In our mid-teenies world (or whatever it is you call this awkward decade we’re in), sandbox games are so commonplace that they’ve come to be expected, resulting in games developers falling over themselves to add ‘sandbox gameplay’ to whatever linear franchise they might want to continue. The Witcher 3, Metal Gear Solid V, and even Rocksteady’s recent Batman games have all undergone this process, generally to critical acclaim. Sandbox is an industry standard; ‘linear’ gaming is now met with a pejorative sneer from the majority of gamers, for the reason that it appears to ‘restrict the fun’ by not catering to our impulse to deviate from the given path.
So what happens, then, when gamers are finally given the ultimate sandbox game, one so big that any boundaries that might exist — which is in itself a purely hypothetical assumption — will never be encountered by the player? Funny you should ask, because a new game called No Man’s Sky does just that.
No Man’s Sky is the first game in history to promise a fully explorable, procedurally rendered galaxy, one that is made up of — according to Playstation’s official blog — 18,446,744,073,709,551,616 possible planets. By which I mean, the game is incomprehensibly huge: “Even if a planet is discovered every second, it’ll take 585 billion years to find them all”. Thanks to some clever mathematics and possibly magic, the game can seamlessly render a galaxy as you explore it, one bigger than the Milky Way, all the while remembering planets that you have visited in case you want to revisit them. And yet, as I salivate over that ultimate sci-fi fantasy fulfilment, I can’t help but think: what will I actually do?
This is a valid question, and one so far only really answered with a sheepish smirk and/or shrug and something muttered about having ‘loads of options’ by the co-founder of Hello Games, Sean Murray. It’s a non-response that leaves even the steel-faced games journalists, observably burdened with the yoke of promotional obligation, suspended in a purgatorial state between awe and perplexity. The singular objective, the game director must repeat in every interview, is to reach the centre of the universe. But then he goes and admits that yes, some people might not want to do that, and sure, most players will never reach the centre of the universe because it’s essentially unachievable. Which, you know, isn’t that encouraging.
I suppose that the quandary we face when confronted with this mathematical universe is a sort of anxiety. The digital space within which we are used to performing riveting feats of wish fulfilment is now far too expansive to be discussed with any rhetoric of confinement, which grants it a magnitude more in common with the real world than with video games. Therein lies one of the key issues at hand, here; games, like films and books, are primarily a mode of escapism. And while the aesthetic of a sci-fi universe certainly sounds like traditional escapism, it could begin to bring about what Danish philosopher Søren Kierkegaard called ‘the anxiety of freedom.’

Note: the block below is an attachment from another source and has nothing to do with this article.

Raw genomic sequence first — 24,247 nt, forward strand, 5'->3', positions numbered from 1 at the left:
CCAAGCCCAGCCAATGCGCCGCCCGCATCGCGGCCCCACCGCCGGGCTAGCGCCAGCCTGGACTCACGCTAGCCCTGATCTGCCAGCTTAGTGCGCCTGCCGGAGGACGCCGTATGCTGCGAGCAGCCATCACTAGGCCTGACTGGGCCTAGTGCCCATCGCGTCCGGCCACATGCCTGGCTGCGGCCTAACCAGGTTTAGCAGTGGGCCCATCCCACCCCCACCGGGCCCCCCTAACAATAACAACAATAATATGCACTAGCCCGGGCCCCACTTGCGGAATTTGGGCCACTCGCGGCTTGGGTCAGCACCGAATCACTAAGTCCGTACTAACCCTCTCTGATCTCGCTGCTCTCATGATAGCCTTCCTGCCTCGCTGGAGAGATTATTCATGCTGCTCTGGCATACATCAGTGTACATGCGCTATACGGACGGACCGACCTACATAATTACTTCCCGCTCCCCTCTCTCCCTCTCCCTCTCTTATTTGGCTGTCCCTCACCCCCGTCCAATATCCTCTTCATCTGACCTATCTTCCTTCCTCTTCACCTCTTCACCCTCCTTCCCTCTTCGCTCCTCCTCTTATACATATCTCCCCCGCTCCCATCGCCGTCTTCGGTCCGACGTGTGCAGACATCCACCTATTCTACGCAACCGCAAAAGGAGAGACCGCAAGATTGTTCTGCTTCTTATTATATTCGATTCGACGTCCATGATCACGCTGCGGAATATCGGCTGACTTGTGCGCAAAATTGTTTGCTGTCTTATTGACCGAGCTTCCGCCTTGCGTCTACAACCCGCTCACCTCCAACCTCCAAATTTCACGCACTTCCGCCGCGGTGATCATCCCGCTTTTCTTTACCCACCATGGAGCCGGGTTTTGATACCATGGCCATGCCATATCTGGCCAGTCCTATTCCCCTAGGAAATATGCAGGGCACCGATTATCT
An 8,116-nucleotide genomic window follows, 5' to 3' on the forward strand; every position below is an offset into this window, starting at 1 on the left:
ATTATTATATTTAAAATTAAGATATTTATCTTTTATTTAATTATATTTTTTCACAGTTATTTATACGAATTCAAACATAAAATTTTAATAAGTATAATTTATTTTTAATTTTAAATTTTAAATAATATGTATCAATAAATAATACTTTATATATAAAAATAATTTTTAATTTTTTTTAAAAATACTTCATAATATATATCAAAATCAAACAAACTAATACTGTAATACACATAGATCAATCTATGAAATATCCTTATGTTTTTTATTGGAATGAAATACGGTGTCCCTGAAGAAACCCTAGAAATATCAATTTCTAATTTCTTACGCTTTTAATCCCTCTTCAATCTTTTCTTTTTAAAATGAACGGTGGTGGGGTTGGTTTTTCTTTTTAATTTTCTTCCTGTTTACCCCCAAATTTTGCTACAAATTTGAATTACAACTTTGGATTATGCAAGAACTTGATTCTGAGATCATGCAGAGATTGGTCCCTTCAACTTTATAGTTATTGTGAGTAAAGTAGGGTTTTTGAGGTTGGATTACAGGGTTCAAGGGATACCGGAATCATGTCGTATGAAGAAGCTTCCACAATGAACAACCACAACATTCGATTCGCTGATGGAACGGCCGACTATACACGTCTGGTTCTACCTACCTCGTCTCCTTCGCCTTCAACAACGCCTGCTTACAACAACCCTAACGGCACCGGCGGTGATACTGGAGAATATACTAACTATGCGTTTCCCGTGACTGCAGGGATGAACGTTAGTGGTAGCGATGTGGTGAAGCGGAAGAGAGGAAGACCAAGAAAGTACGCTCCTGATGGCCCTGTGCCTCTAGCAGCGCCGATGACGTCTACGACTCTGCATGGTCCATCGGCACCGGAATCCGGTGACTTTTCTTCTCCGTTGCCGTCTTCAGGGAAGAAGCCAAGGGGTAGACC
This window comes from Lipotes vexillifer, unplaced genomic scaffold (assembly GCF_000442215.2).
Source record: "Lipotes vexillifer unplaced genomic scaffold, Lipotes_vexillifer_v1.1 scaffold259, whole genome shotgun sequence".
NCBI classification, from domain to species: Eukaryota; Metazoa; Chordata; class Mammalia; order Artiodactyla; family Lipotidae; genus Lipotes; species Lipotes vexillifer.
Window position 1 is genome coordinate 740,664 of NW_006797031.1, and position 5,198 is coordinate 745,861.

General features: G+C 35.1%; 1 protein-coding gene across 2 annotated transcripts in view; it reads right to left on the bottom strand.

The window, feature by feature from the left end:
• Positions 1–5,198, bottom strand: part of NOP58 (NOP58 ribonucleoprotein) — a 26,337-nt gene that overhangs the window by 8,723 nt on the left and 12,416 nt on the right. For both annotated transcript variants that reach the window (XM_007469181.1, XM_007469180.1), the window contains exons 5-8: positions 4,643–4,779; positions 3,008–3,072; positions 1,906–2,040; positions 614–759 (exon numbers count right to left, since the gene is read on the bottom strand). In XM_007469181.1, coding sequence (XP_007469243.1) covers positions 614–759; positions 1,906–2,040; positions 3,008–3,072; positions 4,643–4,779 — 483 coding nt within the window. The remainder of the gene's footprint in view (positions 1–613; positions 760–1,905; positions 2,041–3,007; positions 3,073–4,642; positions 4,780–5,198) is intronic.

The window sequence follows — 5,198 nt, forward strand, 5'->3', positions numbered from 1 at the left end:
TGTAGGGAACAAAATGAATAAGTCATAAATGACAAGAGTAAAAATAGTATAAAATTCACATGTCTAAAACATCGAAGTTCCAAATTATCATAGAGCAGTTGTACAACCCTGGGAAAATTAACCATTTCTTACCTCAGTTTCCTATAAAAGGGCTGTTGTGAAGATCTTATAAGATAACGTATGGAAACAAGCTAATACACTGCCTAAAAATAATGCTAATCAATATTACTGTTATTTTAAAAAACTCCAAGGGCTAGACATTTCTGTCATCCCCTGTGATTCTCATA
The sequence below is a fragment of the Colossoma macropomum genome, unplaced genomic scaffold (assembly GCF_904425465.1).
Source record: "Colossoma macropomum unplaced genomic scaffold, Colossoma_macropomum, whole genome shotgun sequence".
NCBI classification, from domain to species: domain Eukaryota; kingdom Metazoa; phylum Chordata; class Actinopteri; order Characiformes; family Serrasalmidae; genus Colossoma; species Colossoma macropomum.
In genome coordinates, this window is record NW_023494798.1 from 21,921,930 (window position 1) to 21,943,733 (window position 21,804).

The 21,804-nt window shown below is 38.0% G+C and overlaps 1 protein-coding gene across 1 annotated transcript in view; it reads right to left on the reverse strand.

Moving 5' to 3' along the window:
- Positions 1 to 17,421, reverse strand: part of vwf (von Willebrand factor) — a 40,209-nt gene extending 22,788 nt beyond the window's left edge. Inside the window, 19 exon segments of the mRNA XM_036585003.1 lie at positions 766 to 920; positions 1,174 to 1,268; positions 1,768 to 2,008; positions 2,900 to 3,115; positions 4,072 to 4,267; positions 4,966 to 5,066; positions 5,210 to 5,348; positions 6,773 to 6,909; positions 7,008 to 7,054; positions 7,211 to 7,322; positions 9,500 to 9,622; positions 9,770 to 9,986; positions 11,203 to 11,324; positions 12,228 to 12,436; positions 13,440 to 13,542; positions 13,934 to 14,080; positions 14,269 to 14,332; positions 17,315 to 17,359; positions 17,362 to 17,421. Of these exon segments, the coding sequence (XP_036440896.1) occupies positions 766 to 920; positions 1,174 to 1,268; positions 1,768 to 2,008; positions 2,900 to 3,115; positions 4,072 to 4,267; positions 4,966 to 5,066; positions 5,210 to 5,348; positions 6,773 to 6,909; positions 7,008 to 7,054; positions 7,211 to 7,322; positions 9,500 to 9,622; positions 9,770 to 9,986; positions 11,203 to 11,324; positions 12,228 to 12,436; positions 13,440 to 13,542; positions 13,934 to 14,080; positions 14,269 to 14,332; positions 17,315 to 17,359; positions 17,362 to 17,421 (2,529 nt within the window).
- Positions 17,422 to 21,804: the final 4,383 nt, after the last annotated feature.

Now, I’m not going to delve too far into the particulars of Kierkegaard’s theory, but the anxiety of freedom (or ‘dizziness of freedom’, as it is also described) is, to relate this to common experience, that feeling you get when confronted with making a big decision. Just knowing that we have the capacity to direct our own lives, to make those decisions that could benefit us or damage us, generates a lot of anxiety, which is probably why linear games and movies offer a more involving sense of escapism (speaking for myself, here) than these sandbox games do.
For Kierkegaard, this feeling of anxiety is an unfocused fear. Conventional fear functions by selecting an object in the world to reject in the aim of keeping you, like, alive. For example, you might experience fear when you are being chased by a bear, because your fear is generated by the bear and its pursuit of you. Anxiety doesn’t function that way. You can’t be ‘anxious’ of a bear. Anxiety is what’s left when fear is present, but there is no object to latch onto and reject. Rather, what we want to reject is everything; with anxiety, fear is directed to the world and our own potential to ‘mess up’. Therefore, anxiety is central to our own understanding — or doubts about — our place in that world.